|Dear WesleyNexus Colleague:
September usually means a new cycle of activity for us all. We at WesleyNexus hopes that you will be
able find on our web site website resources that are both interesting and helpful in promoting
discussion. Below you will find recent articles and videos on a variety of topics from a broad range of
perspectives. At www.wesnex.org you can find additional materials and suggestions on how to start a
discussion group in your community, either in your place of worship, a library or even a restaurant or
pub (e.g., DC Theology Pub on www.Meetup.com). If you have any questions, please let us know
and also let us know of any projects or programs that you might be organizing.
Note: WesleyNexus does not endorse any of the views presented below but we think it is important to
the dialogue that a variety of thoughtful opinions be made available to our participants.
Donate To WesleyNexus online
As WesleyNexus continues to grow in our promotion of science and religion dialogue across the
country, additional expenses are being incurred that put pressure on the modest financial resources
currently available for this effort. To extend the offerings of resources, programs and networking,
WesleyNexus has now made it possible to donate online through Paypal. The Donate button is on the
main page and allows anyone with a credit card and an email address to access Paypal’s secure
payment process. Our main objective is to secure enough funds before December 31 to upgrade the
website permitting continuous dialogue among those in a our growing online community. Since
WesleyNexus has no employees, no offices, and only minimal operational expenses (web registration
and hosting, program promotion and a few office supplies), nearly 100% of each donation goes
towards science and religion dialogue and networking. Please consider donating today. No amount is
too little. All contributions will be properly acknowledged for tax purposes. If you have any questions
concerning our budget, please send an email to WesleyNexus@aol.com
Scientists in Congregations
Last month we highlighted an ongoing initiative called Scientists in Congregations funded by the John
Templeton Foundation that calls for a sustained, creative collaboration between scientists and those
involved in our faith communities. We also identified one of the 37 congregations that have has been
awarded a grants, Hope Lutheran Church and Student Center in College Park, Maryland, that is
sponsoring an adult education program where weekly themes are discussed from the perspective of
science, language and biblical interpretation. The discussion notes can be found here.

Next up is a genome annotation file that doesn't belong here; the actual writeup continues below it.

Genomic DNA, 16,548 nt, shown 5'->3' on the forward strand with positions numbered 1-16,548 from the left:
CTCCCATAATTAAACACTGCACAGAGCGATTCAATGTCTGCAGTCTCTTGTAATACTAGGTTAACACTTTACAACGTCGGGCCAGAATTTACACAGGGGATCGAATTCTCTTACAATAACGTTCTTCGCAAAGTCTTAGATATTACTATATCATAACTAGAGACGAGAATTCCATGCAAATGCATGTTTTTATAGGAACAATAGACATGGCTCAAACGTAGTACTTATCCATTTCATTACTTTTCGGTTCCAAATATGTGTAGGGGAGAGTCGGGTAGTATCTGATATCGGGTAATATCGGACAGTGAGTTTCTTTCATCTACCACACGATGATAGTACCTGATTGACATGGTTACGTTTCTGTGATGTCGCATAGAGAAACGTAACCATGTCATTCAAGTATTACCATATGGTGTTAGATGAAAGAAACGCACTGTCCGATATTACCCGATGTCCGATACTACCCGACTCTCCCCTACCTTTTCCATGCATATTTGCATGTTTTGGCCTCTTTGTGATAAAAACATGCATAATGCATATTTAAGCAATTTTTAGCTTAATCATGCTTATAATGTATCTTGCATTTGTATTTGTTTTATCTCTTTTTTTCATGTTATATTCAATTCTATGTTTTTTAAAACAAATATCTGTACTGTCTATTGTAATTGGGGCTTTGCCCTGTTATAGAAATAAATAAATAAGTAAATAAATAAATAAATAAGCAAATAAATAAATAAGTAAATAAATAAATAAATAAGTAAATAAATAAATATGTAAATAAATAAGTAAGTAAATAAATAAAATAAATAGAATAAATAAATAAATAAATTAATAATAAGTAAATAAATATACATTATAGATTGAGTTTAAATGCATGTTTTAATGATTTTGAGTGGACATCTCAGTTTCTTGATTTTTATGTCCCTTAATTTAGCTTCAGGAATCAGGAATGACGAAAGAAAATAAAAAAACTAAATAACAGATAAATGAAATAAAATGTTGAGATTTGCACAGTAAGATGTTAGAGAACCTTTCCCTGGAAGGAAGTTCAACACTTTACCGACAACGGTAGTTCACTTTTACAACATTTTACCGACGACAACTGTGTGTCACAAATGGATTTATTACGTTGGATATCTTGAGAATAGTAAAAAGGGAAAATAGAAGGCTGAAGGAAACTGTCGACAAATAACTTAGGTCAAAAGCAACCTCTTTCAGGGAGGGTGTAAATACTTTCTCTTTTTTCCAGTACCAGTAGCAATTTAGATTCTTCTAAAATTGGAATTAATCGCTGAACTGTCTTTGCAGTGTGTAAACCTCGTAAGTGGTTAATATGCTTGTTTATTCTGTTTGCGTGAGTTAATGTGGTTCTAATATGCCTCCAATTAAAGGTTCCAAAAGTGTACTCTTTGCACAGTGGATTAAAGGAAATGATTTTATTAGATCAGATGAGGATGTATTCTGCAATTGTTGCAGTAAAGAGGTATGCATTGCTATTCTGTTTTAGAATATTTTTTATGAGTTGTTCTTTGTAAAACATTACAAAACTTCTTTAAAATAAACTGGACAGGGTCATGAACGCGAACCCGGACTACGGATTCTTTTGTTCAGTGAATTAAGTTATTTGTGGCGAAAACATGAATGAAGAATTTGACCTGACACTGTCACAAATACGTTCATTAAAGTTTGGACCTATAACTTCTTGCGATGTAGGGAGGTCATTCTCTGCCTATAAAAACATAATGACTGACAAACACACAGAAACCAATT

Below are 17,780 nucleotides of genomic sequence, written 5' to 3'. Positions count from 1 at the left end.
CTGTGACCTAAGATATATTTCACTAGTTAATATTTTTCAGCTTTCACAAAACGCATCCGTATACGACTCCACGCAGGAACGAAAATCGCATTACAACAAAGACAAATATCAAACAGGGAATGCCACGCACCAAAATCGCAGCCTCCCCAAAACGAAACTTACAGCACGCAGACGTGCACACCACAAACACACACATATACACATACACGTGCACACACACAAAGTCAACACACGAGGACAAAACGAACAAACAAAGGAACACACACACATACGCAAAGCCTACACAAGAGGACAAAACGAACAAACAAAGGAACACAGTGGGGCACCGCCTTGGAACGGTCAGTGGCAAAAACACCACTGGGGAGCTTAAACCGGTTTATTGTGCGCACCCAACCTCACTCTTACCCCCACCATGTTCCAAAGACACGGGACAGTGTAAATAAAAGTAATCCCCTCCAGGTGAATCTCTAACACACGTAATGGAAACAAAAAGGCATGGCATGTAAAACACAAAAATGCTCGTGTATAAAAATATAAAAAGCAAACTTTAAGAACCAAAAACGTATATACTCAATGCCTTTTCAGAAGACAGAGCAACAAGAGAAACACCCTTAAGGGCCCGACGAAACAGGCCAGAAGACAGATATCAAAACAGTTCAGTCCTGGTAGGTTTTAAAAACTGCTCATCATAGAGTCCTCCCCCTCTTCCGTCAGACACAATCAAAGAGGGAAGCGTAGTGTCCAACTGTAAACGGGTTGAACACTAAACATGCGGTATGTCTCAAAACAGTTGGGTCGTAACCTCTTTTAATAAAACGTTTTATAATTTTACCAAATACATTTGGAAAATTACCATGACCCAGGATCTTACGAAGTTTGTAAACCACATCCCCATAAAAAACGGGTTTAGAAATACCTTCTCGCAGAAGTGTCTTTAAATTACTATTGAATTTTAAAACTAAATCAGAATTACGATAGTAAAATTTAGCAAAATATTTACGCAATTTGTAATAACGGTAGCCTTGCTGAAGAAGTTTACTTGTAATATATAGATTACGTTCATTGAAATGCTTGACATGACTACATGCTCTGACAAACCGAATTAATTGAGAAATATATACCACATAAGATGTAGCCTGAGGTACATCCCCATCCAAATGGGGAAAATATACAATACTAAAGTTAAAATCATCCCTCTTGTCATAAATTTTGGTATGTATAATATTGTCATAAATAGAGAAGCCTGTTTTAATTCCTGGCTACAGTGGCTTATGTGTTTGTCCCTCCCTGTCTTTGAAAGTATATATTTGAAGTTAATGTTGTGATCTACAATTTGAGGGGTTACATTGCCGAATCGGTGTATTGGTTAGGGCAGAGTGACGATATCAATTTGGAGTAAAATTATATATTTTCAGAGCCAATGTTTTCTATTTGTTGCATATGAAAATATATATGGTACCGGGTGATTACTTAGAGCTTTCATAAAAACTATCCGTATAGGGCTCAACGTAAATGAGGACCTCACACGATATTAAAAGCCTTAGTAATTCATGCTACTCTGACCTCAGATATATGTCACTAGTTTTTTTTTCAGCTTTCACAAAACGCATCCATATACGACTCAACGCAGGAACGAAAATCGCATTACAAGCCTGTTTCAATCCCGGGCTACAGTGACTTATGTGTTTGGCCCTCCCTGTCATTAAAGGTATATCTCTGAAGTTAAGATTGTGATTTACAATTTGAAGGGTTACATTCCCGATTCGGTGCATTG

The Church of the Advent is another Scientists in Congregations grant recipient also in the
Washington, DC area.
Free will is a topic that has biological, psychological, anthropological, ethical and theological
dimensions. As such, it will continue to be present in science and religion discussions and trigger a
variety of views no matter the background of the discussants. In “Does Contemporary Neuroscience
Support or Challenge the Reality of Free Will?,” Big Questions Online has posted a brief, accessible
and provocative article designed to encourage open and honest discussion of the topic. The author,
Eddy Nahmias, is an Associate Professor in the Department of Philosophy and the Neuroscience
Institute at Georgia State University. Nahmias specializes in philosophy of mind and cognitive science,
moral psychology, and experimental philosophy and is well qualified to address these issues.
As a companion piece, also take a look at a recent New York Times article “Anything But Human” by
Richard Polt. Polt is a professor of philosophy at Xavier University in Cincinnati.
For additional materials, see the March, 2012 article by Alfred Mele, “The Case Against Free Will.”
It includes a sidebar that references a number of articles by researchers that view free will an illusion.
Free will and consciousness are closely related and WesleyNexus has materials from a 2008 discussion
by the Montgomery County Science and Religion group that can be found here.
Please let us know of other resources that you have discovered that can be posted or linked on the
Careers in Science and Religion AAAS DoSER program
Senior Program Associate, Science & Evangelical Christianity (Req #2026)
The American Association for the Advancement of Science seeks a Senior Program Associate to work
within the Dialogue on Science, Ethics and Religion program. The position will be working with an
exciting new DoSER project geared to promote positive understanding between the scientific and
religious communities, especially evangelical Christians.
Templeton Grant to Study Immortality
The Templeton Foundation continues to promote a variety of research on science and religion related
topics. Most recently, they have awarded a $5-million grant for a multidisciplinary investigation of